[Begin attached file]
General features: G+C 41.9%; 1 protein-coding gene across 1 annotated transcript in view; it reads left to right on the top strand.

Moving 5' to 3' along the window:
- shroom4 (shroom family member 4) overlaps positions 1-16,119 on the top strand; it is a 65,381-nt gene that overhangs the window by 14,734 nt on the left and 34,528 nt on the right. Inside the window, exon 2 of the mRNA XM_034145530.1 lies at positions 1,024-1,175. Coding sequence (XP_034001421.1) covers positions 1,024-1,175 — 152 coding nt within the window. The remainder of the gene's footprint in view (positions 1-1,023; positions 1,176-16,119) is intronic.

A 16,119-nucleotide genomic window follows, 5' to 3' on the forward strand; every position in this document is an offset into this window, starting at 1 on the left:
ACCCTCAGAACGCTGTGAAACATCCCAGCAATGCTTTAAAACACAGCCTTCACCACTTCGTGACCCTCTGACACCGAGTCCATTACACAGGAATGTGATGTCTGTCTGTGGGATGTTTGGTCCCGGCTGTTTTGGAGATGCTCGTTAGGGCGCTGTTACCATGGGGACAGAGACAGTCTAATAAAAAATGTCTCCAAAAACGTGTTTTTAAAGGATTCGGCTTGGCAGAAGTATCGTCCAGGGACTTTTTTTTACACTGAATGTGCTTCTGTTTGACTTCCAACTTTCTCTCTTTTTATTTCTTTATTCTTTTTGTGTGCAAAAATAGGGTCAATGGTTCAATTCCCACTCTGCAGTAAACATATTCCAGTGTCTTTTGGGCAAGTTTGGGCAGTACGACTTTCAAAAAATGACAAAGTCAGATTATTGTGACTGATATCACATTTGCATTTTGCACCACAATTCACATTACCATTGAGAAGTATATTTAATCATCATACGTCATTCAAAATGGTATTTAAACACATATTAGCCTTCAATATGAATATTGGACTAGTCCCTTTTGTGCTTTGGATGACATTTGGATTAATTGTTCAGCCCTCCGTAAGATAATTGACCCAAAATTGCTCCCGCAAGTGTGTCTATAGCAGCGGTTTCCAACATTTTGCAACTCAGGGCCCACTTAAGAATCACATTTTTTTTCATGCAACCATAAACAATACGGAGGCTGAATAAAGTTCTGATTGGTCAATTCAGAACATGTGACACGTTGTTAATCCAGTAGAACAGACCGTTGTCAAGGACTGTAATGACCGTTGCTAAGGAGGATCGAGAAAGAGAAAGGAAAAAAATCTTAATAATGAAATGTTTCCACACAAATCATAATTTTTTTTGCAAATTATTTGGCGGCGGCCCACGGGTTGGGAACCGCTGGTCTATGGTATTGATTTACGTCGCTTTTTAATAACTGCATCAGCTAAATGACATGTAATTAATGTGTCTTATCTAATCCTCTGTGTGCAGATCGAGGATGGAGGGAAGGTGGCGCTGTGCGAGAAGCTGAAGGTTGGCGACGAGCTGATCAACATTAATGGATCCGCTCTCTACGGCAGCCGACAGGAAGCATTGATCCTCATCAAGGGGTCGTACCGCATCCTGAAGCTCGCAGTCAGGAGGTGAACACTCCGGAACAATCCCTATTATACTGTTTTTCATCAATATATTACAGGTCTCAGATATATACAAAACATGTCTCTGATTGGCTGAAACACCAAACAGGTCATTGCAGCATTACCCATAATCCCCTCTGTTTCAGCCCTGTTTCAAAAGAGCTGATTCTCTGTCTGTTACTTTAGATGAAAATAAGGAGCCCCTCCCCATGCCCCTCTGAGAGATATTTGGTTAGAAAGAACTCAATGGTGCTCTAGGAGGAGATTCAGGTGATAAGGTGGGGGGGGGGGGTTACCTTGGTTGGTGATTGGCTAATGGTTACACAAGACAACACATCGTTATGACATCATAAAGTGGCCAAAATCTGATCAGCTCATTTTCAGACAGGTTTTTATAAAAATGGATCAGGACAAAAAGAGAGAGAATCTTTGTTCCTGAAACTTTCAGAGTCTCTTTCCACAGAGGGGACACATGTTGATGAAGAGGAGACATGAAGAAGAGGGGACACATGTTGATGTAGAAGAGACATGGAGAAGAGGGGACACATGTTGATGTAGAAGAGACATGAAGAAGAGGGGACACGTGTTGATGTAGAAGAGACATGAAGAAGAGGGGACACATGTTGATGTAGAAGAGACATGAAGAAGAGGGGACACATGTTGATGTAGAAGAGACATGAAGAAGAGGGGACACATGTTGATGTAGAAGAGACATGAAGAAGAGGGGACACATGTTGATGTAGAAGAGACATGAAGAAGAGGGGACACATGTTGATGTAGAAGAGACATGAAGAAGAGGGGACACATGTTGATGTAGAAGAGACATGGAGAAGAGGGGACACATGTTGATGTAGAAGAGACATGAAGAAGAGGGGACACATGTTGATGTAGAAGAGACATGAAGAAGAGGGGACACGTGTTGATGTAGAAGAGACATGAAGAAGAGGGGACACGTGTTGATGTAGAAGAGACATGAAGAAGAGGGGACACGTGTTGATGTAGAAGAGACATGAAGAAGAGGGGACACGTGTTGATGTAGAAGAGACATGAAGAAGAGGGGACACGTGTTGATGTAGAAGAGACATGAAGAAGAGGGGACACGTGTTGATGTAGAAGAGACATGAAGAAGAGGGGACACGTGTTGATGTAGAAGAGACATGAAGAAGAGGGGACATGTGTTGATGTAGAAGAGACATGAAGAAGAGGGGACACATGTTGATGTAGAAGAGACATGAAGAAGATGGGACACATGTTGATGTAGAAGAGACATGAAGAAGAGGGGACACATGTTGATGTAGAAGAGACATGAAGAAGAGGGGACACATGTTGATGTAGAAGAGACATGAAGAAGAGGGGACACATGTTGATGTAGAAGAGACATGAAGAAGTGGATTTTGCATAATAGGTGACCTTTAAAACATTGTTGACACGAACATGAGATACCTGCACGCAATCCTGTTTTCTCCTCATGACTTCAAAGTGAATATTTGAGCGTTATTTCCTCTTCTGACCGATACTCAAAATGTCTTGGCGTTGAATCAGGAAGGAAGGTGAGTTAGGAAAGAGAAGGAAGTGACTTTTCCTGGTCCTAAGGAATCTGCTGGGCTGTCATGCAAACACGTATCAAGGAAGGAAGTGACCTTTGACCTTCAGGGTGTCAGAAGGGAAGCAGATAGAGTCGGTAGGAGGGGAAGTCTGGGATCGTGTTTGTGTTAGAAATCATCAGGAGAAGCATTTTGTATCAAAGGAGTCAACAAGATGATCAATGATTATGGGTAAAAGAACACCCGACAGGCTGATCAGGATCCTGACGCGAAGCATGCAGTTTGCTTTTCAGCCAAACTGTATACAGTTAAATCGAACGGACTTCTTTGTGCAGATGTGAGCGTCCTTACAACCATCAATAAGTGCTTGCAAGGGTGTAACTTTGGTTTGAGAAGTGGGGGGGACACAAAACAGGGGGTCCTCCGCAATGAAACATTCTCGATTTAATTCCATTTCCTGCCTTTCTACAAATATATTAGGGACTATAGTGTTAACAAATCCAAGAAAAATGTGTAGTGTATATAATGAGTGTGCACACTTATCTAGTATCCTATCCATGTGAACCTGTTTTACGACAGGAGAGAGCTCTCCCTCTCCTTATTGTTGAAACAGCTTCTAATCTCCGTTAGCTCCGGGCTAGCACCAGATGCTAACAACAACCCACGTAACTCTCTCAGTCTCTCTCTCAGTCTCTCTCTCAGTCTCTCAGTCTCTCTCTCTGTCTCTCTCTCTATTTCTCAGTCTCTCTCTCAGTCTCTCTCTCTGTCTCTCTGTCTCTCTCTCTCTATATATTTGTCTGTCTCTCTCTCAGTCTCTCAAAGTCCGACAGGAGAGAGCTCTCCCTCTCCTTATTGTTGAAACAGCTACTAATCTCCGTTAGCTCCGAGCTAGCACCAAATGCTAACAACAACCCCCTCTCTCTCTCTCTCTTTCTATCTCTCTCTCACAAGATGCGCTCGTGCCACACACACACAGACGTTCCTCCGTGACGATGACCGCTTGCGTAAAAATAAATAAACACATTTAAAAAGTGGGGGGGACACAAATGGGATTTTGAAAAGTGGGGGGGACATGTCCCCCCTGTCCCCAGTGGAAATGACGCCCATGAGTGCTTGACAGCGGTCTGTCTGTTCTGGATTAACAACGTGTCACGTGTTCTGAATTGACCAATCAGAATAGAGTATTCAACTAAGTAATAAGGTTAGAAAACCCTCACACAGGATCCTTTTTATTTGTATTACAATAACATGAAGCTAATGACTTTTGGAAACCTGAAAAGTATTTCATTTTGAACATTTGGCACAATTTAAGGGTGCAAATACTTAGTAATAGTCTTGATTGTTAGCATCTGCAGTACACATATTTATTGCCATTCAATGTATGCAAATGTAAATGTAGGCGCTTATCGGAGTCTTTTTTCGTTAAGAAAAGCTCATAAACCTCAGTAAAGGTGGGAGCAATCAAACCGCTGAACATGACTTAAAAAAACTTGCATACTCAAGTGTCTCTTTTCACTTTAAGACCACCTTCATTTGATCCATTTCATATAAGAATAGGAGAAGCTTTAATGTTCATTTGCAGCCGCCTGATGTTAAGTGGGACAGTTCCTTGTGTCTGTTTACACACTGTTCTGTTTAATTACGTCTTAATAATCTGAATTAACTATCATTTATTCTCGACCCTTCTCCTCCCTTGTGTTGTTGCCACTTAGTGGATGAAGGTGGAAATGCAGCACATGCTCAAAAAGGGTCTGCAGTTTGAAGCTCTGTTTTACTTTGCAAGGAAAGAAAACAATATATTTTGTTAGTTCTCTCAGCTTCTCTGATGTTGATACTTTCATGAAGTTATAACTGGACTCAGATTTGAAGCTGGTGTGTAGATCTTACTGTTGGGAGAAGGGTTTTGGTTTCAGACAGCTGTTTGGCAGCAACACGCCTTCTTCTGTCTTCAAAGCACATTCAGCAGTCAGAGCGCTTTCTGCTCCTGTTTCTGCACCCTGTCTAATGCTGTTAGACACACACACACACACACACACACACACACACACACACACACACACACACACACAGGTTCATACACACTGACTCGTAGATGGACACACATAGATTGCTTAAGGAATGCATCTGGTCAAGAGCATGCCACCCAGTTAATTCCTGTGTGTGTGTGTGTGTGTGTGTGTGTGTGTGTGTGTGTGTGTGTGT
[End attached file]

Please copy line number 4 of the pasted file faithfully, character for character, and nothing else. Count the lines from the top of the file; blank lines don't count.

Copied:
A 16,119-nucleotide genomic window follows, 5' to 3' on the forward strand; every position in this document is an offset into this window, starting at 1 on the left: